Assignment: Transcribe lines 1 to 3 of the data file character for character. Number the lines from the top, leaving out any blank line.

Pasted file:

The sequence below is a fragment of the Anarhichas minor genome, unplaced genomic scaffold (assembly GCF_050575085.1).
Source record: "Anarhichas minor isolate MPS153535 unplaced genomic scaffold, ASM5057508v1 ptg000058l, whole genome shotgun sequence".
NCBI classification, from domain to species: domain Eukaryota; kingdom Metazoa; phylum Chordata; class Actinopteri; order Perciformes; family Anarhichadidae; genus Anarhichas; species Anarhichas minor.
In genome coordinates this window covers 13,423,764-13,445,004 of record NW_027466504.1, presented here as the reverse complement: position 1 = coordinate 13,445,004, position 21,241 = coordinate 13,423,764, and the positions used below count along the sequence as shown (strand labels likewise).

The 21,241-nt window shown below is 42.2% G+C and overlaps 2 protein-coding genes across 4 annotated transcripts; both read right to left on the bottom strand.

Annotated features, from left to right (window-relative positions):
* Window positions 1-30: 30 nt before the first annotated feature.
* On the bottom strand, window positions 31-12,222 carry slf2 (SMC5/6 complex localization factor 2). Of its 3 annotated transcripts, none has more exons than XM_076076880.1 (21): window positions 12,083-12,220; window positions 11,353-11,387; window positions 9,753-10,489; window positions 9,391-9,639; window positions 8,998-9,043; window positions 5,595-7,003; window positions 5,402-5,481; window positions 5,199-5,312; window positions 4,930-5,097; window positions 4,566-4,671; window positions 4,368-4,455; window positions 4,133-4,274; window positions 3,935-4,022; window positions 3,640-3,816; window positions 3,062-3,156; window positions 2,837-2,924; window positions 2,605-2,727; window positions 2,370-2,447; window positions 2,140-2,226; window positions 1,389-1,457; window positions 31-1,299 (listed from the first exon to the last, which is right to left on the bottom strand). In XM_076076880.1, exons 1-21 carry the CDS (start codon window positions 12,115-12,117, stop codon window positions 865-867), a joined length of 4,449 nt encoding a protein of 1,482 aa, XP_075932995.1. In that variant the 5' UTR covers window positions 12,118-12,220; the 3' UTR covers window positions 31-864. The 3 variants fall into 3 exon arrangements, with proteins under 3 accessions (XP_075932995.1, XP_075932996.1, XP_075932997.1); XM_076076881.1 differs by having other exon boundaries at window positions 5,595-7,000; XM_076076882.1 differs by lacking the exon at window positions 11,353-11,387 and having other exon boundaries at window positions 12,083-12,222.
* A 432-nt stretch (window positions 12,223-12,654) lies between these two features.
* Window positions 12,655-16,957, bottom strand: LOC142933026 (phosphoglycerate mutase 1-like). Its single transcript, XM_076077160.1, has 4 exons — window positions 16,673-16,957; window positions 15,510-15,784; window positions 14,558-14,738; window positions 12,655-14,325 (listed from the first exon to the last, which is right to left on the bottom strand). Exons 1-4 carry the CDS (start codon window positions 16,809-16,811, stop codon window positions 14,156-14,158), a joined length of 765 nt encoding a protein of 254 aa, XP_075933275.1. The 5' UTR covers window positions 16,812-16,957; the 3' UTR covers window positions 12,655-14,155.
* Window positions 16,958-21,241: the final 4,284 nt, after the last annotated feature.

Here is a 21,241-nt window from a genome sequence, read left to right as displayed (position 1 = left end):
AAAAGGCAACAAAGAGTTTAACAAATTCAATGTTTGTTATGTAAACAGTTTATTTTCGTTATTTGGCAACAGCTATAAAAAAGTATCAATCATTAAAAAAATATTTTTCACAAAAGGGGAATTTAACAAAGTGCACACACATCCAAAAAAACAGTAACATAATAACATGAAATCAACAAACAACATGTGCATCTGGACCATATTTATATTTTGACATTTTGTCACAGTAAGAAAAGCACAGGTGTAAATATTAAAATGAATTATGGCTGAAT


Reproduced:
The sequence below is a fragment of the Anarhichas minor genome, unplaced genomic scaffold (assembly GCF_050575085.1).
Source record: "Anarhichas minor isolate MPS153535 unplaced genomic scaffold, ASM5057508v1 ptg000058l, whole genome shotgun sequence".
NCBI classification, from domain to species: domain Eukaryota; kingdom Metazoa; phylum Chordata; class Actinopteri; order Perciformes; family Anarhichadidae; genus Anarhichas; species Anarhichas minor.